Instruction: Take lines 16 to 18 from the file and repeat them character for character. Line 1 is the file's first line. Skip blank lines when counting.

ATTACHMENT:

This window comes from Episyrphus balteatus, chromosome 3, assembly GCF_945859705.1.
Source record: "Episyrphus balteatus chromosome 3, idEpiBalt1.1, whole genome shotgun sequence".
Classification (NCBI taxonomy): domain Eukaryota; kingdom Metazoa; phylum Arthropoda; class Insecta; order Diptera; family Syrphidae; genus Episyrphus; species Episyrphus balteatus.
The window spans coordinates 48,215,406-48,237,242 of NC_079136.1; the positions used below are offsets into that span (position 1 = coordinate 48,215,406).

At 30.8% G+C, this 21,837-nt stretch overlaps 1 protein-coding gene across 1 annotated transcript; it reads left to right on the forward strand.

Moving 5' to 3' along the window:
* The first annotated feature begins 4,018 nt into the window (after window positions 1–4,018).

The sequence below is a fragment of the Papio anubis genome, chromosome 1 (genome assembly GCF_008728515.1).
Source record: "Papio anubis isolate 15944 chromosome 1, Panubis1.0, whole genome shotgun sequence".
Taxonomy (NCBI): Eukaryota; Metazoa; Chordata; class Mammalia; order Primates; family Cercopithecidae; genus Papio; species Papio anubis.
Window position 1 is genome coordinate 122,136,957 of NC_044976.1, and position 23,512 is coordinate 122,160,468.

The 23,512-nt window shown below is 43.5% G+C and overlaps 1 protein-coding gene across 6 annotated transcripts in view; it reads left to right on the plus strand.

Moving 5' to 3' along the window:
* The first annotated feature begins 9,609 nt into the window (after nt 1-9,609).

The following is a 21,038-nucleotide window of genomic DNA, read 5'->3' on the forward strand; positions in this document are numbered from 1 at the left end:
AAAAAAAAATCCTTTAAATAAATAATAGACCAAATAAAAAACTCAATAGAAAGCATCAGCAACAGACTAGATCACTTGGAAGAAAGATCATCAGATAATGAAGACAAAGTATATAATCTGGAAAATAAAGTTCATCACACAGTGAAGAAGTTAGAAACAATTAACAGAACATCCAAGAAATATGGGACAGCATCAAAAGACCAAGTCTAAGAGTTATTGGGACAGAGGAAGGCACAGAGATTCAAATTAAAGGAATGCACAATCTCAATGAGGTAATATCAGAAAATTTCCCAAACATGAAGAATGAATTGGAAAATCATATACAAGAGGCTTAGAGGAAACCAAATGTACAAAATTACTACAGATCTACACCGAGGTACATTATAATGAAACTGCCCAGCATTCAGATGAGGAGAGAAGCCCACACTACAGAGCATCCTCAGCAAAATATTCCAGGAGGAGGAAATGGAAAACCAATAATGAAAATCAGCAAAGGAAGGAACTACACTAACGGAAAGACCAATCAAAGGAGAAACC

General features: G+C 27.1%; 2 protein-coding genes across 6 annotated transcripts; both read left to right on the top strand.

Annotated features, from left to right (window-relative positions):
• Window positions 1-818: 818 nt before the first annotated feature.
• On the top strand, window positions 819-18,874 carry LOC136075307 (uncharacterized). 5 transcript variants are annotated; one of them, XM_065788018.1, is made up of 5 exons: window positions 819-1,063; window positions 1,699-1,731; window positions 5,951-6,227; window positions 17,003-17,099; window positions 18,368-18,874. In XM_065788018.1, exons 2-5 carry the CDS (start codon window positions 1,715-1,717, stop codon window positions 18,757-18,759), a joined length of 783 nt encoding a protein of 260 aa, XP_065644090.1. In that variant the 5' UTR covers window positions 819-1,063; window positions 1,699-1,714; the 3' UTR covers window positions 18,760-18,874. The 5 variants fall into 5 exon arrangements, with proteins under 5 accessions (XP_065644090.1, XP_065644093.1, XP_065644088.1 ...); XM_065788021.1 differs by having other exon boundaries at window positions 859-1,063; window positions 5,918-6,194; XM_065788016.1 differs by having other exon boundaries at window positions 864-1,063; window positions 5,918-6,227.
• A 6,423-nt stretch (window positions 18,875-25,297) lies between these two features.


AAAAAAAAATCCTTTAAATAAATAATAGACCAAATAAAAAACTCAATAGAAAGCATCAGCAACAGACTAGATCACTTGGAAGAAAGATCATCAGATAATGAAGACAAAGTATATAATCTGGAAAATAAAGTTCATCACACAGTGAAGAAGTTAGAAACAATTAACAGAACATCCAAGAAATATGGGACAGCATCAAAAGACCAAGTCTAAGAGTTATTGGGACAGAGGAAGGCACAGAGATTCAAATTAAAGGAATGCACAATCTCAATGAGGTAATATCAGAAAATTTCCCAAACATGAAGAATGAATTGGAAAATCATATACAAGAGGCTTAGAGGAAACCAAATGTACAAAATTACTACAGATCTACACCGAGGTACATTATAATGAAACTGCCCAGCATTCAGATGAGGAGAGAAGCCCACACTACAGAGCATCCTCAGCAAAATATTCCAGGAGGAGGAAATGGAAAACCAATAATGAAAATCAGCAAAGGAAGGAACTACACTAACGGAAAGACCAATCAAAGGAGAAACC

General features: G+C 27.1%; 2 protein-coding genes across 6 annotated transcripts; both read left to right on the top strand.

Annotated features, from left to right (window-relative positions):